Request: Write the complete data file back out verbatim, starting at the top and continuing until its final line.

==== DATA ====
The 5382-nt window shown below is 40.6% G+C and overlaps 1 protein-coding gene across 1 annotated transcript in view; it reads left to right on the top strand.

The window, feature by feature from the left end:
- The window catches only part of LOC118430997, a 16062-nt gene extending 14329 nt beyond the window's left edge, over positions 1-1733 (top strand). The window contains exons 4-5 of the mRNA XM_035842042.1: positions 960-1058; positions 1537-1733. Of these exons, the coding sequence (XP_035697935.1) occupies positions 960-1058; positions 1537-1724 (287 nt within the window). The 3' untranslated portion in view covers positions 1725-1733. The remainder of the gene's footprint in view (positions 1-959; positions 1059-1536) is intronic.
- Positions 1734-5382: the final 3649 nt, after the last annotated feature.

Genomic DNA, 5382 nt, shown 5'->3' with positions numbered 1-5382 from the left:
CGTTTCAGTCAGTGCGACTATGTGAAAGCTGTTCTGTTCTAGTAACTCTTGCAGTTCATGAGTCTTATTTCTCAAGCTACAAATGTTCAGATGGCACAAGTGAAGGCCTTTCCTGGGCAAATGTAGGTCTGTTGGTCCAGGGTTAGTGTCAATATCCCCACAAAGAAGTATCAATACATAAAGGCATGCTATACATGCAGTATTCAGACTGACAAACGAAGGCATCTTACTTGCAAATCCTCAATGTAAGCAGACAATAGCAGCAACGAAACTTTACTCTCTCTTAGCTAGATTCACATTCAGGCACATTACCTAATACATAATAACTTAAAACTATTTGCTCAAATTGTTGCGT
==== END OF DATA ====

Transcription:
The 5382-nt window shown below is 40.6% G+C and overlaps 1 protein-coding gene across 1 annotated transcript in view; it reads left to right on the top strand.

The window, feature by feature from the left end:
- The window catches only part of LOC118430997, a 16062-nt gene extending 14329 nt beyond the window's left edge, over positions 1-1733 (top strand). The window contains exons 4-5 of the mRNA XM_035842042.1: positions 960-1058; positions 1537-1733. Of these exons, the coding sequence (XP_035697935.1) occupies positions 960-1058; positions 1537-1724 (287 nt within the window). The 3' untranslated portion in view covers positions 1725-1733. The remainder of the gene's footprint in view (positions 1-959; positions 1059-1536) is intronic.
- Positions 1734-5382: the final 3649 nt, after the last annotated feature.

Genomic DNA, 5382 nt, shown 5'->3' with positions numbered 1-5382 from the left:
CGTTTCAGTCAGTGCGACTATGTGAAAGCTGTTCTGTTCTAGTAACTCTTGCAGTTCATGAGTCTTATTTCTCAAGCTACAAATGTTCAGATGGCACAAGTGAAGGCCTTTCCTGGGCAAATGTAGGTCTGTTGGTCCAGGGTTAGTGTCAATATCCCCACAAAGAAGTATCAATACATAAAGGCATGCTATACATGCAGTATTCAGACTGACAAACGAAGGCATCTTACTTGCAAATCCTCAATGTAAGCAGACAATAGCAGCAACGAAACTTTACTCTCTCTTAGCTAGATTCACATTCAGGCACATTACCTAATACATAATAACTTAAAACTATTTGCTCAAATTGTTGCGT